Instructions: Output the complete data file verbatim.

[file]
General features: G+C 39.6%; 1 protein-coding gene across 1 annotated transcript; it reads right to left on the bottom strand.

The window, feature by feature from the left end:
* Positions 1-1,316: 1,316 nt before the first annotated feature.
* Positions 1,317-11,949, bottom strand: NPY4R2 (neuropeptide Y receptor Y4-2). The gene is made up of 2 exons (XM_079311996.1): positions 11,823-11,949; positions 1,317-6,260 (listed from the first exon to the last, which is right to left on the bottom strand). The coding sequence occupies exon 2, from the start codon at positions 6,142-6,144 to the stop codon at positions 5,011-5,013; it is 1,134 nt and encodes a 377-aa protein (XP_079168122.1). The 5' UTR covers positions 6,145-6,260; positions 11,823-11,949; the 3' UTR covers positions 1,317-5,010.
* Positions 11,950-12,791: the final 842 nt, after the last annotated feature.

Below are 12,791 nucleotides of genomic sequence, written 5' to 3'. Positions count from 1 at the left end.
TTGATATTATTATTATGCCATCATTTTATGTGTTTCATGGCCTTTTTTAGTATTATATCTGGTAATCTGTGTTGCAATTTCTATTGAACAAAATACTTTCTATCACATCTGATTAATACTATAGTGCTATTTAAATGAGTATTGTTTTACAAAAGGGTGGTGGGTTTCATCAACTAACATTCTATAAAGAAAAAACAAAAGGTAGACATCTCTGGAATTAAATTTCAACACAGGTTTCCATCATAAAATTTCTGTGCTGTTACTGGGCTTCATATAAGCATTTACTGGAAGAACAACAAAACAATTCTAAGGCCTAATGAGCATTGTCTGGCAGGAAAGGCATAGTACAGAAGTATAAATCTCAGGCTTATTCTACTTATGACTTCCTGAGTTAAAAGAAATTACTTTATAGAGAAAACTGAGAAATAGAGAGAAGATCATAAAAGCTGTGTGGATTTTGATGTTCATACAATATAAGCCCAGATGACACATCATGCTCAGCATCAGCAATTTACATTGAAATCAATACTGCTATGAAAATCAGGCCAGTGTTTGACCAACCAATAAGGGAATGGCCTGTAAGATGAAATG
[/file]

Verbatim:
General features: G+C 39.6%; 1 protein-coding gene across 1 annotated transcript; it reads right to left on the bottom strand.

The window, feature by feature from the left end:
* Positions 1-1,316: 1,316 nt before the first annotated feature.
* Positions 1,317-11,949, bottom strand: NPY4R2 (neuropeptide Y receptor Y4-2). The gene is made up of 2 exons (XM_079311996.1): positions 11,823-11,949; positions 1,317-6,260 (listed from the first exon to the last, which is right to left on the bottom strand). The coding sequence occupies exon 2, from the start codon at positions 6,142-6,144 to the stop codon at positions 5,011-5,013; it is 1,134 nt and encodes a 377-aa protein (XP_079168122.1). The 5' UTR covers positions 6,145-6,260; positions 11,823-11,949; the 3' UTR covers positions 1,317-5,010.
* Positions 11,950-12,791: the final 842 nt, after the last annotated feature.

Below are 12,791 nucleotides of genomic sequence, written 5' to 3'. Positions count from 1 at the left end.
TTGATATTATTATTATGCCATCATTTTATGTGTTTCATGGCCTTTTTTAGTATTATATCTGGTAATCTGTGTTGCAATTTCTATTGAACAAAATACTTTCTATCACATCTGATTAATACTATAGTGCTATTTAAATGAGTATTGTTTTACAAAAGGGTGGTGGGTTTCATCAACTAACATTCTATAAAGAAAAAACAAAAGGTAGACATCTCTGGAATTAAATTTCAACACAGGTTTCCATCATAAAATTTCTGTGCTGTTACTGGGCTTCATATAAGCATTTACTGGAAGAACAACAAAACAATTCTAAGGCCTAATGAGCATTGTCTGGCAGGAAAGGCATAGTACAGAAGTATAAATCTCAGGCTTATTCTACTTATGACTTCCTGAGTTAAAAGAAATTACTTTATAGAGAAAACTGAGAAATAGAGAGAAGATCATAAAAGCTGTGTGGATTTTGATGTTCATACAATATAAGCCCAGATGACACATCATGCTCAGCATCAGCAATTTACATTGAAATCAATACTGCTATGAAAATCAGGCCAGTGTTTGACCAACCAATAAGGGAATGGCCTGTAAGATGAAATG